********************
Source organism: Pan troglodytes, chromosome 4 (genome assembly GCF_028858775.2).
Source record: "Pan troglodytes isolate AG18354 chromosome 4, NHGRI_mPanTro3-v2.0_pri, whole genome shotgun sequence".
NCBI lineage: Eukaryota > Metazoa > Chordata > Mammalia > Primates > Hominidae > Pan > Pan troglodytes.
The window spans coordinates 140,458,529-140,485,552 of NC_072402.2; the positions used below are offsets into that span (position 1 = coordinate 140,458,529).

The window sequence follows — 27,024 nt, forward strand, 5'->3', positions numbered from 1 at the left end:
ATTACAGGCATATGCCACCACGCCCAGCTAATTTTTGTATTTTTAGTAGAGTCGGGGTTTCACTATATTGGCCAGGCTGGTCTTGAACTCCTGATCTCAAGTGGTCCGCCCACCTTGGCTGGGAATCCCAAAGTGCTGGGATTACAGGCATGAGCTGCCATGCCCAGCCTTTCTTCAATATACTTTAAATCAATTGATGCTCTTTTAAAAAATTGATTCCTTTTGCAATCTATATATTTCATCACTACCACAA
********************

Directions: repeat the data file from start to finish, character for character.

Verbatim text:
Source organism: Pan troglodytes, chromosome 4 (genome assembly GCF_028858775.2).
Source record: "Pan troglodytes isolate AG18354 chromosome 4, NHGRI_mPanTro3-v2.0_pri, whole genome shotgun sequence".
NCBI lineage: Eukaryota > Metazoa > Chordata > Mammalia > Primates > Hominidae > Pan > Pan troglodytes.
The window spans coordinates 140,458,529-140,485,552 of NC_072402.2; the positions used below are offsets into that span (position 1 = coordinate 140,458,529).

The window sequence follows — 27,024 nt, forward strand, 5'->3', positions numbered from 1 at the left end:
ATTACAGGCATATGCCACCACGCCCAGCTAATTTTTGTATTTTTAGTAGAGTCGGGGTTTCACTATATTGGCCAGGCTGGTCTTGAACTCCTGATCTCAAGTGGTCCGCCCACCTTGGCTGGGAATCCCAAAGTGCTGGGATTACAGGCATGAGCTGCCATGCCCAGCCTTTCTTCAATATACTTTAAATCAATTGATGCTCTTTTAAAAAATTGATTCCTTTTGCAATCTATATATTTCATCACTACCACAA